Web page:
Real numbers exercise 1.2.1

Belongs to the unit Real Numbers

1. Prove that fraction (m(n+1)+1)/(m(n+1)-n) is irreducible for every positive integer’s m and n.




2. Do there exist 10 distinct integers such that the sum of any 9 of them is a perfect square?

Yes, for example 61, 56, 53, 48, 37, 13, -2, -28, -59, -108. Infect one can find infinitely many such sets.
3. Prove that any integer a ≥ 7 is the sum of two relatively prime integers. (we say two integers m and n are relatively if their HCF (i.e. GCD) is 1)

When a is odd
a = p + q where either p is even or q is even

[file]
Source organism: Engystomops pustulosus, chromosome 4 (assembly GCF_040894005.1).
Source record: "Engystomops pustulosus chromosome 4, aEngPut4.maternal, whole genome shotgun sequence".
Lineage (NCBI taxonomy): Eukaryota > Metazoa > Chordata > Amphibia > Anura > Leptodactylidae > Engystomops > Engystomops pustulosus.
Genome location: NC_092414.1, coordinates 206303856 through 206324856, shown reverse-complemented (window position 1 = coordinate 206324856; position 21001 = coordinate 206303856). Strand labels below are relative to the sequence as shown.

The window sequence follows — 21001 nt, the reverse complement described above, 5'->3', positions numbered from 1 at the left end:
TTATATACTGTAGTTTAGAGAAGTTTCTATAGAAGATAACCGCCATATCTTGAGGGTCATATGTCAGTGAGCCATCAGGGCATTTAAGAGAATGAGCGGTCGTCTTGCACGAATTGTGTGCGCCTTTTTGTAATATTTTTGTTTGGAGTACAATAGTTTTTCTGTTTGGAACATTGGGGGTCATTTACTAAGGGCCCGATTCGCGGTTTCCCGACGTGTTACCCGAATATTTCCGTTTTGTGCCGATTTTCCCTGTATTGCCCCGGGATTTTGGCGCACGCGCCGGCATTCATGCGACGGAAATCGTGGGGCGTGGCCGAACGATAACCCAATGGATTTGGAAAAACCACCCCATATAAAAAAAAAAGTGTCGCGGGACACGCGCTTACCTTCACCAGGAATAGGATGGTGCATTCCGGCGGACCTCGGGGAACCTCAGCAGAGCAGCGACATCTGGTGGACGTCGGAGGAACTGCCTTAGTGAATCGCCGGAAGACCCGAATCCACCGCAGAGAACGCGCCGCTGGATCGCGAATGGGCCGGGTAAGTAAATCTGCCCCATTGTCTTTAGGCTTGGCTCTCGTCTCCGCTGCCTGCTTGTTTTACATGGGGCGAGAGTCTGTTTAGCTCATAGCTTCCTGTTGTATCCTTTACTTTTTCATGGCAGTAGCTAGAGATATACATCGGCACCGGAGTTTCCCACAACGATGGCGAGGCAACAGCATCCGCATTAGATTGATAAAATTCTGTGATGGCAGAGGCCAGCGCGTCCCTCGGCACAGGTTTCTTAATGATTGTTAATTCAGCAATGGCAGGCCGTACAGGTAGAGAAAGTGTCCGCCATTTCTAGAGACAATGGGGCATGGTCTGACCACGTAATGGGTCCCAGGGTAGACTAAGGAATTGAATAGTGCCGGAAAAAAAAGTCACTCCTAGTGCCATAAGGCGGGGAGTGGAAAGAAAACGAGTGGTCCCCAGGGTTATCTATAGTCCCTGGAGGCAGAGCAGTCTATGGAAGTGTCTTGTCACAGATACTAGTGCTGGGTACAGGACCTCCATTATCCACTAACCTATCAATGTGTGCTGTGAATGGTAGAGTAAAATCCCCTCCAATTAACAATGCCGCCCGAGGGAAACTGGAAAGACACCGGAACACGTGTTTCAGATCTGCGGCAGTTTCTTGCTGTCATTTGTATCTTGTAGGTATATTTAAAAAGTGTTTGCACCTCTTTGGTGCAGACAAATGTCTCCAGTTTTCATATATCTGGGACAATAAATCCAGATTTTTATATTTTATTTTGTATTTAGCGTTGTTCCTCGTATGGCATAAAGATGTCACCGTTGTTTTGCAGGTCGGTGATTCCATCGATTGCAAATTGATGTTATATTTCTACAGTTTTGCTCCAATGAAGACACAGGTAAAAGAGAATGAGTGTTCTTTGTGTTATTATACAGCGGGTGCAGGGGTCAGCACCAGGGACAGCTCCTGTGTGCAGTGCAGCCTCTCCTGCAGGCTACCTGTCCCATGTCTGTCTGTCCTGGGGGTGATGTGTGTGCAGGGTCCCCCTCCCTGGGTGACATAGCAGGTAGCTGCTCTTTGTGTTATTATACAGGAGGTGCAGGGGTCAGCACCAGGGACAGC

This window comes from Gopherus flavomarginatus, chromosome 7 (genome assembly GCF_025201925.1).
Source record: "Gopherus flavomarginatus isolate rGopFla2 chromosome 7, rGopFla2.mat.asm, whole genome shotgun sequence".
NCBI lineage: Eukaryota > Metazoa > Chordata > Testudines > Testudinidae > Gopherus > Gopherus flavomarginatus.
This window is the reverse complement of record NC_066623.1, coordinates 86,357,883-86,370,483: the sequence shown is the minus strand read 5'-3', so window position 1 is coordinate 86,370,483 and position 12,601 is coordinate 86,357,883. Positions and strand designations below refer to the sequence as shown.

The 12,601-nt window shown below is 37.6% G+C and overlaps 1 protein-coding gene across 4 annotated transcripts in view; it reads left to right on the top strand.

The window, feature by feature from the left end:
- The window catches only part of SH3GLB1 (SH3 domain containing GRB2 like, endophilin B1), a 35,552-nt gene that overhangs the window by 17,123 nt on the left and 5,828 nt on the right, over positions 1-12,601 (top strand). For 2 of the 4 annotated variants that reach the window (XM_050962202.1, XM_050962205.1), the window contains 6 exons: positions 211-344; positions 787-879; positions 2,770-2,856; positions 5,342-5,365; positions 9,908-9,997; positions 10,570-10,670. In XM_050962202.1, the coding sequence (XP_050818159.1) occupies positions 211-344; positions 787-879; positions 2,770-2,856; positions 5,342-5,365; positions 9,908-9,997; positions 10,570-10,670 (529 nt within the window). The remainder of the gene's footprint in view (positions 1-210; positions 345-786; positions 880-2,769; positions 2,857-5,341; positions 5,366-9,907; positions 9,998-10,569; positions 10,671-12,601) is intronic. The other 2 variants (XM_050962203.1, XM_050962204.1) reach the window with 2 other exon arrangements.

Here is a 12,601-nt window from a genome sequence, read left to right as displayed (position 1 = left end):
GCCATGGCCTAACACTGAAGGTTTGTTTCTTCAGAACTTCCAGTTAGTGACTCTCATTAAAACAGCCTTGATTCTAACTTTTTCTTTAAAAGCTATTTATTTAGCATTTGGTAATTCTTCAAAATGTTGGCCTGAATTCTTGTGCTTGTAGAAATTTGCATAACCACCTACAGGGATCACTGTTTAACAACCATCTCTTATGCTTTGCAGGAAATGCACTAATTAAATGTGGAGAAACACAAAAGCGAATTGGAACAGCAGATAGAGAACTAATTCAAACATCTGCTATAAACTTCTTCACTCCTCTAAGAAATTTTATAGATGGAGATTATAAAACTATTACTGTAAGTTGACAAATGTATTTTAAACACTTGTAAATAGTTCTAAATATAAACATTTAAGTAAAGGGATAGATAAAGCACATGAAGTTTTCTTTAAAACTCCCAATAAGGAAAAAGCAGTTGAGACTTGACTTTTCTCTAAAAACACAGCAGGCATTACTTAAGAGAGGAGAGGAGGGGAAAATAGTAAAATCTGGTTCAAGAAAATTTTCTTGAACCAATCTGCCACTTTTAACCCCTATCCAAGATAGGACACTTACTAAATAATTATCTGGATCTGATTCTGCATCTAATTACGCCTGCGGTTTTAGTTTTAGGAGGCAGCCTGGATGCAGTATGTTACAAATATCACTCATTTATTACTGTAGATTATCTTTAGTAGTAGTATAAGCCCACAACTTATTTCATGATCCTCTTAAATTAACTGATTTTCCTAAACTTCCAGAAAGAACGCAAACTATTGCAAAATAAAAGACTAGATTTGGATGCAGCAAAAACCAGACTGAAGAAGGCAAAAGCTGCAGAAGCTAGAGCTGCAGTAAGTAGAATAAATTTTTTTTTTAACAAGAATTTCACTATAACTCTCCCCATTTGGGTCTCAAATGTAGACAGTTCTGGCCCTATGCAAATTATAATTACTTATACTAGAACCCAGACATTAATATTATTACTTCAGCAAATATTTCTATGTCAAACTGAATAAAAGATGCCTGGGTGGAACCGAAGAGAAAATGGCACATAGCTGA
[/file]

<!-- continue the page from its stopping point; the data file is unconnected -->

If p is even the q is odd and hence p and q are relatively prime to each other. Similarly vice versa. i. e. GCD (p, q) = 1
Thus any integer n ≥ 7 is the sum of two relatively prime integers.



5. Find the smallest natural number of the form 2a3b7c, such that the half of the number is the cube of an integer, one third of the number is the seventh power of an integer and one seventh of the number is square of an integer.
[Hint: (2a3b7c)/2 is a cube only if a – 1, b, c is all divisible by 3].


Given (2a3b7c)/2 = n3 => 2(a-1)3b7c = n3

(2a3b7c)/3 = m3 => 2(a)3(b-1)7c = m7

(2a3b7c)/7 = l2 => 2(a)3b7(c-1) = l2

By trial and error method we find that

a = 28 b = 36 and c = 21

Furthermore a – 1, b, c are divisible by 3